September 20, 2020

Accident Investigation & Prevention Bureau Bill passed to boost air transport safety

Parliament has passed the Accident Investigation and Prevention Bureau Bill, 2020.

The Bill, which was approved by Cabinet last month, seeks to among other things establish an autonomous Aircraft Accident Investigation and Prevention Bureau.

When assented to by the President, it will boost confidence and safety in Ghana’s air transport sector, and put the country a step further in achieving its vision of becoming an aviation hub of West Africa.

The main funding source for the bureau is 1.5 percent of the Airport Passenger Service Charge (APSC), a levy which forms part of the cost of domestic and international air tickets.

The Ghana Airports Company Limited, which receives the revenue from the APSC, is now required to give 1.5 percent to the new agency.

In 2019, a little over GH¢521 million was realized in airport taxes. However, given the negative impact of the COVID-19 pandemic on both domestic and international passenger throughput for this year, receipts are expected to fall to GH¢314.1 million.

With the projected rebound of the industry post-COVID, the Bureau is expected to be well-resourced to carry out its mandate.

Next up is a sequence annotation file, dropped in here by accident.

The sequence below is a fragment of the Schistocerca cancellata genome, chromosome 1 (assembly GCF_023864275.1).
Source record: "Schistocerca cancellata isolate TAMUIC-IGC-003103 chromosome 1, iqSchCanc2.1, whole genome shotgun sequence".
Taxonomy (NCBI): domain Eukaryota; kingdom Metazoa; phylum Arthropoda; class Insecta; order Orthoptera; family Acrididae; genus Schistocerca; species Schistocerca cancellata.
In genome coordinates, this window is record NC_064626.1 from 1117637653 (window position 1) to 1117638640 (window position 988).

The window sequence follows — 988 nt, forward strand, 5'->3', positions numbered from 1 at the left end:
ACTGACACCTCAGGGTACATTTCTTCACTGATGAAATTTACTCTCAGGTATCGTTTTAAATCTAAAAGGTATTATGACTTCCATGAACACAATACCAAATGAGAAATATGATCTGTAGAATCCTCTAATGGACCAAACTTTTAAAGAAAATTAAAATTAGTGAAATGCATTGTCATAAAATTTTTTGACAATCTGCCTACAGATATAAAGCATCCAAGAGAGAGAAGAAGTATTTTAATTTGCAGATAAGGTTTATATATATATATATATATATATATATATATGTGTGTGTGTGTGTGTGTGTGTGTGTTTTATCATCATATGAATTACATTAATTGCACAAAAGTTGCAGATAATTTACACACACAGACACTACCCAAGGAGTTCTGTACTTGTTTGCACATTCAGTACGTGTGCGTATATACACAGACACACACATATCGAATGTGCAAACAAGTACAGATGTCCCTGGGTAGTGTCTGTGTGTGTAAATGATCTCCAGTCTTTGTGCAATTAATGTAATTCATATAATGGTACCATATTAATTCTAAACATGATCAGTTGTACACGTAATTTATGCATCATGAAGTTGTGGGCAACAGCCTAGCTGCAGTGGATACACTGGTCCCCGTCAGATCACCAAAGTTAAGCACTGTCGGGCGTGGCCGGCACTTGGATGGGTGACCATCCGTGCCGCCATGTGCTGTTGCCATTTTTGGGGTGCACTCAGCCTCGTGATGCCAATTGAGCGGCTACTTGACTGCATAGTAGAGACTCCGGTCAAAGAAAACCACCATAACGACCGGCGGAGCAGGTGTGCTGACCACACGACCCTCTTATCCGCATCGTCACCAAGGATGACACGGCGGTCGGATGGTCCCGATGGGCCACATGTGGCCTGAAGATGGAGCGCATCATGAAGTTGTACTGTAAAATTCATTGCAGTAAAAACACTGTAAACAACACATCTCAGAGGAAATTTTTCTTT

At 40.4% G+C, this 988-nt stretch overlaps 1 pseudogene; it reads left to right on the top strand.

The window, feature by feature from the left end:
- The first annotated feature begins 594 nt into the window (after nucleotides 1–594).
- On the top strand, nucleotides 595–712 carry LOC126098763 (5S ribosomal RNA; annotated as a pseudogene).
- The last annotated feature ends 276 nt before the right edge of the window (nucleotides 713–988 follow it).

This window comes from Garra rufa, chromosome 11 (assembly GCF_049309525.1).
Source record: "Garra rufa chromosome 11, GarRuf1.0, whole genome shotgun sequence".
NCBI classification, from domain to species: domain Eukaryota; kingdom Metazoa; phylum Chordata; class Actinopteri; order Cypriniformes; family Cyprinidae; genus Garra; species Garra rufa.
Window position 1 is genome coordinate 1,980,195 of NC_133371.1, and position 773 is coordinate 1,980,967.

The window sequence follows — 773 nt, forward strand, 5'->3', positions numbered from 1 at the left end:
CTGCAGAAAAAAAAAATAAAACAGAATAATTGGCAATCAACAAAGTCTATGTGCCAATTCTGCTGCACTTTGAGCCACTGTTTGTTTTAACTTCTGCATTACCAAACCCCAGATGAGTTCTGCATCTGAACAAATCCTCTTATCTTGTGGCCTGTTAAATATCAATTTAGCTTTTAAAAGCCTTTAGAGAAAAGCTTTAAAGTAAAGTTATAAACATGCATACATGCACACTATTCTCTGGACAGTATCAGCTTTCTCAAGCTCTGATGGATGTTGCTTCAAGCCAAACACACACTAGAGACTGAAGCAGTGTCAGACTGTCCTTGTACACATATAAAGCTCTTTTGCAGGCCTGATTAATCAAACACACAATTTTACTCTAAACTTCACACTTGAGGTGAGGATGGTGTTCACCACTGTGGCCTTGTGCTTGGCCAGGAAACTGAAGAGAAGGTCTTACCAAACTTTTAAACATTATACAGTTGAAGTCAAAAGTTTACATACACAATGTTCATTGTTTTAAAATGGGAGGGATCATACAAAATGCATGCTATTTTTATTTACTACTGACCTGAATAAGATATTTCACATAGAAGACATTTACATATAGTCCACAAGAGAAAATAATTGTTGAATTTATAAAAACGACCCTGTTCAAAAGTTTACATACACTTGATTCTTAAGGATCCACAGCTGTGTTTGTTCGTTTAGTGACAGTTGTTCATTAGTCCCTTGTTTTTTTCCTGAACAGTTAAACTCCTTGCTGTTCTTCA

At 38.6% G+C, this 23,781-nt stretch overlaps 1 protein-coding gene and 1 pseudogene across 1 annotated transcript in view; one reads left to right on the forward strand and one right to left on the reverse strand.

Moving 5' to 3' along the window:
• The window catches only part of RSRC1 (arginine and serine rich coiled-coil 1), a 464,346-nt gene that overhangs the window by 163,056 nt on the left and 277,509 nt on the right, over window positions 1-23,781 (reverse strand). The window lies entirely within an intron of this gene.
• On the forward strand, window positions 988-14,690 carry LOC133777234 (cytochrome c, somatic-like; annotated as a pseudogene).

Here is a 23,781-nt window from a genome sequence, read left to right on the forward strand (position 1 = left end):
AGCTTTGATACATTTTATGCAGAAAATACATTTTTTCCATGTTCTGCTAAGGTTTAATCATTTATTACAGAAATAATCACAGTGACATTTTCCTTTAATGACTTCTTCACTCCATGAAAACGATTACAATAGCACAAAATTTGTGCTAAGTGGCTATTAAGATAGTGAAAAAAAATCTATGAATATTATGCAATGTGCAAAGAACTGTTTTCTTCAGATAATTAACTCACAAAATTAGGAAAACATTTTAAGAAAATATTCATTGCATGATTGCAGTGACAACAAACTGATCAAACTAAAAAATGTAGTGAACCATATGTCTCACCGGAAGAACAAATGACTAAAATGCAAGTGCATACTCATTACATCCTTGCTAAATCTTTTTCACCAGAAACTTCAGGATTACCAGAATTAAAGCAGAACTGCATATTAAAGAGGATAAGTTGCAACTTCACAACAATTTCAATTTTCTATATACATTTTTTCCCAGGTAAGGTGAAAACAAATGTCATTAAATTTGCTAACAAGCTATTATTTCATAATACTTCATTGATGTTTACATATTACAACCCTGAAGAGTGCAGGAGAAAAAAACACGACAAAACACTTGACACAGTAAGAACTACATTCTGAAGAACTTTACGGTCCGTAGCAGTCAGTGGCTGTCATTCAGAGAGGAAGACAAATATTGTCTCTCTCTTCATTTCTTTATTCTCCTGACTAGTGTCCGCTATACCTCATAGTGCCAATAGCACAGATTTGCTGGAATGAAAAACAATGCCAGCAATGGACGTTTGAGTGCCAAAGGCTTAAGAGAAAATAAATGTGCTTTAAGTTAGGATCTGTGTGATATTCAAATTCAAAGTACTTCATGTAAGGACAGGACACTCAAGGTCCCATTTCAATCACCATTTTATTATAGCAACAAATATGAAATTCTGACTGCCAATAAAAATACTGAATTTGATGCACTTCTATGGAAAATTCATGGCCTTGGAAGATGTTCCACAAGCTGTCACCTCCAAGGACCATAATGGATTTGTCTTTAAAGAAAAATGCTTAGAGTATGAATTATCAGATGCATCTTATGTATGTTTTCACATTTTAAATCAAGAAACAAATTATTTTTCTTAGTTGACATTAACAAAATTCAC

The setting up of the Bureau is also in readiness for Ghana’s upcoming International Civil Aviation Organisation (ICAO) audit in 2021.

Ghana in 2016 invested nearly $400 million to expand and modernize the Terminal 3 at the Kotoka International Airport. The terminal was completed in June 2018 and was opened to traffic three months later.

This was part of a bigger plan to attract eight million tourists annually by 2027, with the view to making the country an aviation hub in the sub-region.

Last year, the International Civil Aviation Organisation (ICAO) rated Ghana’s aviation safety as the best in Africa after a safety audit of the country’s aviation sector.

Ghana obtained Africa’s highest score in Aviation Safety Oversight after it received the Effective Implementation rate of 89.89 per cent following the ICAO’s conclusion of its Coordinated Validation Mission.

The audit covered Ghana’s safety oversight system on all eight ICAO critical elements, including primary aviation legislation, state operating regulations and state civil aviation system, safety functions and technical personnel qualification and training.

Source: Business